So if you’re an avid comic reader or follow comic news, perhaps you’ve heard that Iceman is gay.
The Iceman in question is a younger Bobby Drake, who currently stars in All-New X-Men, written by Brian Michael Bendis. The premise of All-New is the original X-Men – Cyclops, Marvel Girl, Beast, Angel, and Iceman – have pulled from their early days in the 70s and dropped into the modern era. Shenanigans ensue and now they’re trapped in the modern day, alongside their older counterparts.
The point of this is they can see where their counterparts went wrong in their lives and put things right. In practice, it just means they make new mistakes. The biggest of these is Jean Grey, who’s been ushered into her telepathy without the guiding hand of Charles Xavier. This means she has no sense of privacy and is prone to simply read people’s minds without permission, something she’s been taken to task for again and again over the course of the series.
Like the time she mind-wiped Angel to make him not want to return to their original time.
Or when she read older Beast’s mind and found out he loved her. Then she used that info to go get with younger Beast to prove she wasn’t like her older counterpart, i.e. in love with Cyclops.
That was a lie of course, so eventually she dumped him.
Then there’s the time she jumped to the Ultimate Universe and read Spider-Man’s mind.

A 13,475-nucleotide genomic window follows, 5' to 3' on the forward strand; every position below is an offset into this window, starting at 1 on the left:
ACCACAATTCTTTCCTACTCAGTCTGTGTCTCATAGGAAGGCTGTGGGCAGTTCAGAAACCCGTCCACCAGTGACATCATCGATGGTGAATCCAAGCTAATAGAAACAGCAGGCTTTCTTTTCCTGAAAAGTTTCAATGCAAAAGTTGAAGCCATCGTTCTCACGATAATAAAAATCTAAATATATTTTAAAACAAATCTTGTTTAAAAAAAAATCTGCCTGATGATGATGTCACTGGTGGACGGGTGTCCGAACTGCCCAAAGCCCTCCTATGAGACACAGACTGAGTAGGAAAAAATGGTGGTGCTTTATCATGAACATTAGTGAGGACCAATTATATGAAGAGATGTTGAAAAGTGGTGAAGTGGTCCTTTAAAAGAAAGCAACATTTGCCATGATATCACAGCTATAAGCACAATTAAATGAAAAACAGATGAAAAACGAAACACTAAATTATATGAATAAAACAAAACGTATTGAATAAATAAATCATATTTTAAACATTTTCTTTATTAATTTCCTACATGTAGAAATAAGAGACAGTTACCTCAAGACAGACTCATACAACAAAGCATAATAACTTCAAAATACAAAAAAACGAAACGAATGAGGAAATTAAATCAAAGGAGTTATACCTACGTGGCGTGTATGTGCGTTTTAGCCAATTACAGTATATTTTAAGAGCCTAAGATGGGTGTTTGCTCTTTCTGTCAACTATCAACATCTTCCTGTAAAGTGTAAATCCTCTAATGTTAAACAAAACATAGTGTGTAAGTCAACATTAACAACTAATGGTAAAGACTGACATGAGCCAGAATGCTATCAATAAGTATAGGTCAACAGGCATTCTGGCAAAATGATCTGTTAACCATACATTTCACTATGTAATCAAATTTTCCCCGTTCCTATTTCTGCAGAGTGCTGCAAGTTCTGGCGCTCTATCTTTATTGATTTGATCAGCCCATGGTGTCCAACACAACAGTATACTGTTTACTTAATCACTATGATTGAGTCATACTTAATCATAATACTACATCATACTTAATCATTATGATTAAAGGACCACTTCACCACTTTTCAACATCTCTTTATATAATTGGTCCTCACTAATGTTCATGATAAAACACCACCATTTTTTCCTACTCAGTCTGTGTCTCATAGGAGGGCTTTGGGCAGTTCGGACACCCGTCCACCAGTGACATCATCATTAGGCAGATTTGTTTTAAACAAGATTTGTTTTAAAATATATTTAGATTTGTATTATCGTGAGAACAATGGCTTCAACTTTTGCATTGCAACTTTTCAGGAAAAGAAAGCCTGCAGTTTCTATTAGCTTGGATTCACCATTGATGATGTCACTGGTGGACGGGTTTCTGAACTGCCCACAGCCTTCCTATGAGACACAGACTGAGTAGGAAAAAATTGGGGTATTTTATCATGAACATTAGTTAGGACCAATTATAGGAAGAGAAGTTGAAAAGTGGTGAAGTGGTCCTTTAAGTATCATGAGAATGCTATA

The thing is, she’s been told repeatedly not to do this, by friends and professors alike.
She simply doesn’t care. Which lead us to today’s issue of All-New X-Men, where she confronts young Bobby Drake with his sexuality. It’s a rather tone-deaf outing, which makes perfect sense with young Jean Grey. Luckily, Bobby rolls with it and we’re left with a situation where Jean promises not to tell anyone about it. Young Bobby has the benefit of being able to explore his sexuality in our modern day, a place that’s far more understanding than the 70s he originally hailed from.
The outlying problem with this issue is older Bobby Drake, who has been presented firmly as heterosexual for his long publishing history. In fact, he just left a relationship with Kitty Pryde. This leads us to two different possibilities:
1. Older Bobby Drake is closeted and has never come to terms with his sexuality.
2. Younger Bobby Drake is from a divergent timeline.
The former is the most likely option, and Marvel’s already said that they’re going to be following up on this particular story.
“We would be foolish not to deal with that,” Alonso told MTV. “That was the second part of my conversation with Brian. Time travel gave us a platform to discover the journeys of the young characters. The obvious question is that once the young Bobby Drake has accepted and embraced who he is, what are the ramifications for his adult counterpart? It’s safe to say that will be dealt with.”